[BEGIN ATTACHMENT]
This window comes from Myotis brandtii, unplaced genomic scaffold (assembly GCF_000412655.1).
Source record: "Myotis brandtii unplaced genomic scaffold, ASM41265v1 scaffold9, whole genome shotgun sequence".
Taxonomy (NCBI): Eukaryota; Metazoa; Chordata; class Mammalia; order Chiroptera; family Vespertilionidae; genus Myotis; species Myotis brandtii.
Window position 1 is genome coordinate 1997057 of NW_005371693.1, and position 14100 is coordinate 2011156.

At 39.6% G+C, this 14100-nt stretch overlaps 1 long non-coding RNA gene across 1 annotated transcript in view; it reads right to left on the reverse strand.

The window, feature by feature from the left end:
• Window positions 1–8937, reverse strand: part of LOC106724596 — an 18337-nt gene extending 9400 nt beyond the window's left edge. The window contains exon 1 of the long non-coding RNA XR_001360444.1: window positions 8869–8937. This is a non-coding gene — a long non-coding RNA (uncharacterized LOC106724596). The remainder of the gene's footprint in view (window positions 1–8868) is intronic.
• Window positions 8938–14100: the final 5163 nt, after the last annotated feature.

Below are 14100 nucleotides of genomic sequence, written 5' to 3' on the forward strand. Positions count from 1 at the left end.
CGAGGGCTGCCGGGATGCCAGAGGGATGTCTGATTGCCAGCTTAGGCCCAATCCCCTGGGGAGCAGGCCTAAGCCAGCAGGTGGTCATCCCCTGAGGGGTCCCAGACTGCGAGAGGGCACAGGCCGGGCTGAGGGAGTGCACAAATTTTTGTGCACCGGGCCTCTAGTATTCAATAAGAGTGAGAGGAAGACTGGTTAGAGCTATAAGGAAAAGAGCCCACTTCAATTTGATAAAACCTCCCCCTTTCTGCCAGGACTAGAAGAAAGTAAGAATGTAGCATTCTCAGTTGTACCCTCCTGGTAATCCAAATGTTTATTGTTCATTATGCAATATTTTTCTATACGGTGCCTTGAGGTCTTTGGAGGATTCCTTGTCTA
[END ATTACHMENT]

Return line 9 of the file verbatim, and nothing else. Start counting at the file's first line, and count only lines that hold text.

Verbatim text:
Below are 14100 nucleotides of genomic sequence, written 5' to 3' on the forward strand. Positions count from 1 at the left end.